2010

91.3

   

NRHM Programme Implementation Plan for 2010-2011 Vidhana Soudha

http://stg2.kar.nic.in/healthnew/nrhm/PDF/PIP 2010-11.pdf

Chart.1: Institutional Delivery rate In Karnataka From 2001-2010

             
               
               
               
               
               
               
               
               
               
               
               
               
               
               
               
               
               
               
               

From the table and chart [Table.1 Chart 1], it is clear that Institutional Delivery Rate in Karnataka from 2001 to 2010. Before implementation of JSY, institutional delivery rate was 60 percent in 2005 but after implementation of JSY which increased 63 percent to 91.3 percent in 2006 to 2010.

Table.2: Paired Sample T Test on Institutional Delivery Rate in Karnataka

Indicators

Statistical Value

Before JSY

After JSY

Decreasing Mean

Correlation

T-Value

Sig

Institutional Delivery

Mean

53.24

72.86

-21.62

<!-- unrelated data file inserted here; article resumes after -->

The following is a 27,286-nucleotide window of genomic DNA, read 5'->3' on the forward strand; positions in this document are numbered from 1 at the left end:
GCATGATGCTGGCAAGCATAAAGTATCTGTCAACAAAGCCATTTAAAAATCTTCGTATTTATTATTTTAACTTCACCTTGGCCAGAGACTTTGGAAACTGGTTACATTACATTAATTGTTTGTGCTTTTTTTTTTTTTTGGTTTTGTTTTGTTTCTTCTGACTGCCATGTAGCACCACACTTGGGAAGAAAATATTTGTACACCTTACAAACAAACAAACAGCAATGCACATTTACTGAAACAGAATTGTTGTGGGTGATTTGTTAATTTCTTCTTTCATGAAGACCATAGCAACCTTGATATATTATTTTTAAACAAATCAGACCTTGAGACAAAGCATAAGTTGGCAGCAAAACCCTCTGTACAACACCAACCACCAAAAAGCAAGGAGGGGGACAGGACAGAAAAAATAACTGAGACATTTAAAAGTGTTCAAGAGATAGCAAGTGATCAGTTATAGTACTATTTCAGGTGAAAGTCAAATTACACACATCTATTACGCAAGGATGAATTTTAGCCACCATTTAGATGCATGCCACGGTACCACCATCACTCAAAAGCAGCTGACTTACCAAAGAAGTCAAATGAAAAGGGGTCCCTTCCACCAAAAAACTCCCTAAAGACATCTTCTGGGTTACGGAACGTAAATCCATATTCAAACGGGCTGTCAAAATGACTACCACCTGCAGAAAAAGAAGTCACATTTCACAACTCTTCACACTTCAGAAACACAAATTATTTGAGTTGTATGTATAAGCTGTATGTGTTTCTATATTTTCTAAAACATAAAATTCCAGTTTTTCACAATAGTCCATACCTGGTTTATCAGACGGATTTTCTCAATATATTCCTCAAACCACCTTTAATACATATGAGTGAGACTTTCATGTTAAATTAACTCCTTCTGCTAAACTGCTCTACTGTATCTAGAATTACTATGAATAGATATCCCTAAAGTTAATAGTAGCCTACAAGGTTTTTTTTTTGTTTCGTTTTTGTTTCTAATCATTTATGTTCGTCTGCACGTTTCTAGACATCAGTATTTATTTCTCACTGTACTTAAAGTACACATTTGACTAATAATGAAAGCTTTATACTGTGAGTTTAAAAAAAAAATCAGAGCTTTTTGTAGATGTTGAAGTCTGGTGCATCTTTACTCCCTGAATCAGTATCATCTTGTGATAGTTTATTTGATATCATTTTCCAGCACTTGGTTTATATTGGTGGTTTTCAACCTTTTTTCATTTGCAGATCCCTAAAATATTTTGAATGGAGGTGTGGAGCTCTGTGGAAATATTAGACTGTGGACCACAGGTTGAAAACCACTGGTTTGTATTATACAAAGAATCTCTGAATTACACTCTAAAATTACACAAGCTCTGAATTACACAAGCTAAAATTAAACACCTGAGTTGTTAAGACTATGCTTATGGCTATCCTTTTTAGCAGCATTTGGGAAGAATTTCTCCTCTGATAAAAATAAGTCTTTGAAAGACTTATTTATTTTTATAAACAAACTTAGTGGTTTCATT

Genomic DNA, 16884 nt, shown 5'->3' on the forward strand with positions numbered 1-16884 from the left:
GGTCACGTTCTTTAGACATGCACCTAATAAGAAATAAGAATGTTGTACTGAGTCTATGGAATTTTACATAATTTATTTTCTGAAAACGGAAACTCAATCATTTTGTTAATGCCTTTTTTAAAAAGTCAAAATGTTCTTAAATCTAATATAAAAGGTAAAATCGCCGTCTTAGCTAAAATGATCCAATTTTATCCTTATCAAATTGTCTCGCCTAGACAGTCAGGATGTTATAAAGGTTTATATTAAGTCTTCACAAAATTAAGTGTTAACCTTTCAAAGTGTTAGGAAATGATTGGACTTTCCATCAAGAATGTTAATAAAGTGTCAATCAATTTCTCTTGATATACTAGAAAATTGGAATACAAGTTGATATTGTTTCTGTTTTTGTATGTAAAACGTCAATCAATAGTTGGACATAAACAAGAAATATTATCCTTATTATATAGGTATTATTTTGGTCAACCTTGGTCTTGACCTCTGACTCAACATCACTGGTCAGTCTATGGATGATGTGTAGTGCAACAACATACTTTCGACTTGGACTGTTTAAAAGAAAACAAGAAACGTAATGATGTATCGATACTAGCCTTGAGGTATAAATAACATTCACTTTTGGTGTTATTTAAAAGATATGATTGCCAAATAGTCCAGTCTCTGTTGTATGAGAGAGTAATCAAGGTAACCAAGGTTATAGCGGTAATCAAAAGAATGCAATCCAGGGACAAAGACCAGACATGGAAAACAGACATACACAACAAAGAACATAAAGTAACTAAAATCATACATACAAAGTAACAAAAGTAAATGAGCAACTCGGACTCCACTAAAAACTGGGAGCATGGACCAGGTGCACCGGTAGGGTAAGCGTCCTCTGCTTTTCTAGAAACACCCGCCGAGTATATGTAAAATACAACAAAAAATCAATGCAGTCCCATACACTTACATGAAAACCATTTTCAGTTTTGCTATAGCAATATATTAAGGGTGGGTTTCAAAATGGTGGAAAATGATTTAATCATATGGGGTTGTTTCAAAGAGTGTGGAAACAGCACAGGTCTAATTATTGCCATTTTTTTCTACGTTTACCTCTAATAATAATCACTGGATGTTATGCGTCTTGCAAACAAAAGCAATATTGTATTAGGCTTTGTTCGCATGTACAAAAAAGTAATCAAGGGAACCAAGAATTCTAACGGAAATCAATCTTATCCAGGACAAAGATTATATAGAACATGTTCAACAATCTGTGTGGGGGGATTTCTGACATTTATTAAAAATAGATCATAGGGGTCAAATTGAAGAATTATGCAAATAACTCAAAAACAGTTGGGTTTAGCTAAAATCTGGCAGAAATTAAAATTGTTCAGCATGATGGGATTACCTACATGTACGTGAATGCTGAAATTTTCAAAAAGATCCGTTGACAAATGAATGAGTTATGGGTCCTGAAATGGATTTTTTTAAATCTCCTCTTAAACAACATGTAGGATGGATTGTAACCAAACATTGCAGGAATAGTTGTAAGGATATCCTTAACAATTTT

0.989

-7.95

.000

On the basis of analysis conducted by using paired sample T test, there is a significant difference in the number of institutional deliveries. Further, it pointed out that after implementation of JSY scheme a significant increase was observed in institutional delivery rate in Karnataka.

Table.3: Infant Mortality Rate in Karnataka from 2001-2012

Indicator

Year

IMR

Before Implementation of JSY

2001

58

2002

55

2003

52

2004

49

2005

50

Before Implementation of JSY

2006

48

2007

47

2008

45

2009

41

2010

38

2011

35

2012

32

   

Source: SRS Bultain 2012 and Databook for DCH; 10th March, 2014 IMR (*2011, 2012)

Chart.2: Infant Mortality Rate in Karnataka from 2001-2012

 
             
               
               
               
               
               
               
               
               
               
               
               
               
               
               

From the table and chart [Table.3 chart.2], it is clear that Infant Mortality Rate in Karnataka from 2001 to 2012. The infant mortality rate of Karnataka was 58 per 1000 live birth as per the censuses in 2001, out of which 69 percent were rural areas and 27 percent were urban areas. Keeping pace with the national average, Karnataka recorded a sharp decline in the infant mortality rate from 50 percent in 2005 to 32 percent in 2012. It means before implementation of JSY infant mortality rate was high and after implementation of JSY infant mortality rate has declined significantly.